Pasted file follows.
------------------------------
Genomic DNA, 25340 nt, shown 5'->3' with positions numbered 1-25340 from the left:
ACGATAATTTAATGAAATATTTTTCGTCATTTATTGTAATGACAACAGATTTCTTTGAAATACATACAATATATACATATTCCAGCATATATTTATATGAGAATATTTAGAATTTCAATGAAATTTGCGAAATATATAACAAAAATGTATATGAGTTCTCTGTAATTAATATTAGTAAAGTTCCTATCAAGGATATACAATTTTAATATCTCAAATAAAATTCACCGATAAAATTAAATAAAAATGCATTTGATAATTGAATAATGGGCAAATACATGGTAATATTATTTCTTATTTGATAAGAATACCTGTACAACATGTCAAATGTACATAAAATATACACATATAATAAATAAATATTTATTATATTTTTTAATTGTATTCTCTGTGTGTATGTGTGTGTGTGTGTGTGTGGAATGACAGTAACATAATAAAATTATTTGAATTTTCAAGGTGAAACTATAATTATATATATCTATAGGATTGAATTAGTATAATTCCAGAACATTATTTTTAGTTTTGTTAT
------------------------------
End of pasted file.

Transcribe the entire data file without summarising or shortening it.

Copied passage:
Genomic DNA, 25340 nt, shown 5'->3' with positions numbered 1-25340 from the left:
ACGATAATTTAATGAAATATTTTTCGTCATTTATTGTAATGACAACAGATTTCTTTGAAATACATACAATATATACATATTCCAGCATATATTTATATGAGAATATTTAGAATTTCAATGAAATTTGCGAAATATATAACAAAAATGTATATGAGTTCTCTGTAATTAATATTAGTAAAGTTCCTATCAAGGATATACAATTTTAATATCTCAAATAAAATTCACCGATAAAATTAAATAAAAATGCATTTGATAATTGAATAATGGGCAAATACATGGTAATATTATTTCTTATTTGATAAGAATACCTGTACAACATGTCAAATGTACATAAAATATACACATATAATAAATAAATATTTATTATATTTTTTAATTGTATTCTCTGTGTGTATGTGTGTGTGTGTGTGTGTGGAATGACAGTAACATAATAAAATTATTTGAATTTTCAAGGTGAAACTATAATTATATATATCTATAGGATTGAATTAGTATAATTCCAGAACATTATTTTTAGTTTTGTTAT